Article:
Building with Mushrooms

One of the founders of Ecovative Design explains how they use mushroom mycelium to replace plastic foam and building insulation...
20 June 2013

Interview with 

Gavin McIntyre, Ecovative Design


We've heard all about how fungi work in their natural environment but one Ecovativecompany, Ecovative Design have worked out how to use mushroom roots in packaging, building insulation and even surfboards. Hannah Critchlow spoke to Ecovative co-founder, Gavin McIntyre.

Hannah - So Gavin, plastic foam is used all over the world in packaging and so forth, but why do we need to come up with an alternative? What's the problem with using it?

Gavin - Well, the protective packaging foam that's used today which is predominantly made out of expanded polystyrene is a product that has a very short duration in terms of its use. But then when it comes to its disposal, has a life expectancy that'll exceed centuries. So, what we have done is we've generated a drop in replacement with a grown material that is 100% home compostable. It can be put in the backyard and passively return to the Earth.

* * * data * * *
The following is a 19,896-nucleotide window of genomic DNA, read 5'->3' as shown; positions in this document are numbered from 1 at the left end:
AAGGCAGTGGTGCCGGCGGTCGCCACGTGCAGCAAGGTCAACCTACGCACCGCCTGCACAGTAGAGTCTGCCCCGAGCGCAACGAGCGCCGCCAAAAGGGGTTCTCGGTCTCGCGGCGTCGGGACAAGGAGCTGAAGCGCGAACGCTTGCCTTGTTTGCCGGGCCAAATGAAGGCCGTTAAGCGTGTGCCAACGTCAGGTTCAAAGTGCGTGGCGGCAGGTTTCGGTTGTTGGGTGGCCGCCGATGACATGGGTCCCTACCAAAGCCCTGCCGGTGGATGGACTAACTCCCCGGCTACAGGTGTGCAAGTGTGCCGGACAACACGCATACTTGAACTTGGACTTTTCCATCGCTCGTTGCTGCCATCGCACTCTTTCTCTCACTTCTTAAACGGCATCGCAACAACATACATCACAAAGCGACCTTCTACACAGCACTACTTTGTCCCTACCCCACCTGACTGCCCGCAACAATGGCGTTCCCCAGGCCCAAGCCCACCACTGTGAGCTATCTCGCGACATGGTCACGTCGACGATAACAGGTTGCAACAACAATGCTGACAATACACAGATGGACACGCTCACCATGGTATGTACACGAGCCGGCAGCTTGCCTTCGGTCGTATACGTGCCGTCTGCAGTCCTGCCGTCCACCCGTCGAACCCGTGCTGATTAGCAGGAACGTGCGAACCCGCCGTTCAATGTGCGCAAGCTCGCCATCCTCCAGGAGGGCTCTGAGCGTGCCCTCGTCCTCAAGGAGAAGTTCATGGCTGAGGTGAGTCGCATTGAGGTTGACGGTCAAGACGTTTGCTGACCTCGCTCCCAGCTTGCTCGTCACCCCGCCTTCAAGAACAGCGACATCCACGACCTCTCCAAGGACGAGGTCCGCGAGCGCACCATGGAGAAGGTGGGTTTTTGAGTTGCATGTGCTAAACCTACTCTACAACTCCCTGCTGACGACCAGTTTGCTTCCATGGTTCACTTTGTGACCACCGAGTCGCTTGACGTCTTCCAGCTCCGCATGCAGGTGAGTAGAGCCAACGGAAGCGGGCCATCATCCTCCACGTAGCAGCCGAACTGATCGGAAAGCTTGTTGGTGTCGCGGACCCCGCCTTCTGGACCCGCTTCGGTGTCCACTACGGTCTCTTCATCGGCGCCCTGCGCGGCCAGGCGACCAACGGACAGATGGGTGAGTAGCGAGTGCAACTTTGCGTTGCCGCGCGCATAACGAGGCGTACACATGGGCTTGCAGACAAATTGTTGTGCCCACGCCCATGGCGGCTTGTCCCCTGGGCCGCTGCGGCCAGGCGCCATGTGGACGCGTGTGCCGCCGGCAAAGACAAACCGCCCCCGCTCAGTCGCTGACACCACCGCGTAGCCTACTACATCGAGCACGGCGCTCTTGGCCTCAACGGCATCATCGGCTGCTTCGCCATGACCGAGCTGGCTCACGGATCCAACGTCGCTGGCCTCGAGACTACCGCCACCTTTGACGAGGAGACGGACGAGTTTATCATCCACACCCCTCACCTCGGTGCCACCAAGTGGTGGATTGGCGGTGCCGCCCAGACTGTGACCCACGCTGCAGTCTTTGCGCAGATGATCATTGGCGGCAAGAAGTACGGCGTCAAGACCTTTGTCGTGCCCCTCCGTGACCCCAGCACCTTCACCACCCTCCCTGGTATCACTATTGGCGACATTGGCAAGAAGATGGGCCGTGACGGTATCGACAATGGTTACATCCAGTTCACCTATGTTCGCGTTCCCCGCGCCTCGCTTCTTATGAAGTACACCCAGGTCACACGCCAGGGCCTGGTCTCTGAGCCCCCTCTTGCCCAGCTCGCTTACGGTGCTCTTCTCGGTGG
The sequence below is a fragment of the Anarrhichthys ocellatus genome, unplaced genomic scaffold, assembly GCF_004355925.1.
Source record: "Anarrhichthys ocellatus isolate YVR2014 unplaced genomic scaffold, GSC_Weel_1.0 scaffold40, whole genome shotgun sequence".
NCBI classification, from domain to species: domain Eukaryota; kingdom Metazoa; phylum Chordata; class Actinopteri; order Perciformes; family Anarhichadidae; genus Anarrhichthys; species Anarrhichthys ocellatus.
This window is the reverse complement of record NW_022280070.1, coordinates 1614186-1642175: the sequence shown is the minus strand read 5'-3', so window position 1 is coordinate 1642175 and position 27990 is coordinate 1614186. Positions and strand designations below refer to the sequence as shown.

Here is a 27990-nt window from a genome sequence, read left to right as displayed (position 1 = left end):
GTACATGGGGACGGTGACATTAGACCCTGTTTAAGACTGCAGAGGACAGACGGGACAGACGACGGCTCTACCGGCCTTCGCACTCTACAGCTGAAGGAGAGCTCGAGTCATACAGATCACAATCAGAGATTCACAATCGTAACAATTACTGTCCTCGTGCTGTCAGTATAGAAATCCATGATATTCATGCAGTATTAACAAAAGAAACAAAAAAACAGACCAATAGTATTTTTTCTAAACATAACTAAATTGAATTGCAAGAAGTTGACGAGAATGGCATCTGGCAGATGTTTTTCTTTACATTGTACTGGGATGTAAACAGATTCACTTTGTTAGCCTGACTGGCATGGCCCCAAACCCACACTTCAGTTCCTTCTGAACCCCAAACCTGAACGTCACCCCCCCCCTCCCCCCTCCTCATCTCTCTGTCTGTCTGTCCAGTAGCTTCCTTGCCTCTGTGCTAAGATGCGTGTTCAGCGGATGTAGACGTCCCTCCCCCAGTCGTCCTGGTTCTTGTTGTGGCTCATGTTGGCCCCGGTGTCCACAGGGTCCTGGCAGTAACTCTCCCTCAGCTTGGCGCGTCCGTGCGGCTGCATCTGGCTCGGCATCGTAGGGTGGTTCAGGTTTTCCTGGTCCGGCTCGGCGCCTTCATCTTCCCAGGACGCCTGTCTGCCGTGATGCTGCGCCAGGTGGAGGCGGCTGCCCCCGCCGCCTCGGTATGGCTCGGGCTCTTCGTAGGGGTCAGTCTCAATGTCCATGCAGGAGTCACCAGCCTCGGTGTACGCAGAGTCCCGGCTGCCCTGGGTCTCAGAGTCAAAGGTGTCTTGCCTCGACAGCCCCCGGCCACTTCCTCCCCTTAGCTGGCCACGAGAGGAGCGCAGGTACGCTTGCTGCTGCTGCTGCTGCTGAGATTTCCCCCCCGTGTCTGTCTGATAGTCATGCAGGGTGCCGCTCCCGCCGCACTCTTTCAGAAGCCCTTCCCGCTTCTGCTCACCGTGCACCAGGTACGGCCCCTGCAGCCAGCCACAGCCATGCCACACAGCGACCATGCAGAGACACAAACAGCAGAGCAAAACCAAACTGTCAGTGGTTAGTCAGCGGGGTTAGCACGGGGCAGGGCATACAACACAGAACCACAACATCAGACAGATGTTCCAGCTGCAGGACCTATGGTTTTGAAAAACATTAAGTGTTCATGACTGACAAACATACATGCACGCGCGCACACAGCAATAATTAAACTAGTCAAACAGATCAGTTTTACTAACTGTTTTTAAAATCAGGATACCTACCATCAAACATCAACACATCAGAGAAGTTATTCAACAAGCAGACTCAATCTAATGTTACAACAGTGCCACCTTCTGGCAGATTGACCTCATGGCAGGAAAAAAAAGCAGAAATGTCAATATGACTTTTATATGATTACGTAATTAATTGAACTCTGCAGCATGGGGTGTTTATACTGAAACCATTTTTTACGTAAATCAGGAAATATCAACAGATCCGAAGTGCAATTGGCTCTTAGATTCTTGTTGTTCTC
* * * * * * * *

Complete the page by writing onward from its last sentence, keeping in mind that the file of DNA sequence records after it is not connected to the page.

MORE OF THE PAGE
Hannah - And I believe you've used mushrooms to help solve this problem with plastic packaging.

Gavin - That's correct because when you look at the ecosystem, mushrooms truly are nature's recyclers. But what we're really interested in is what's known as fungal mycelium which as you called earlier is similar to mushroom roots and this is what we leverage as a natural glue or adhesive in our process.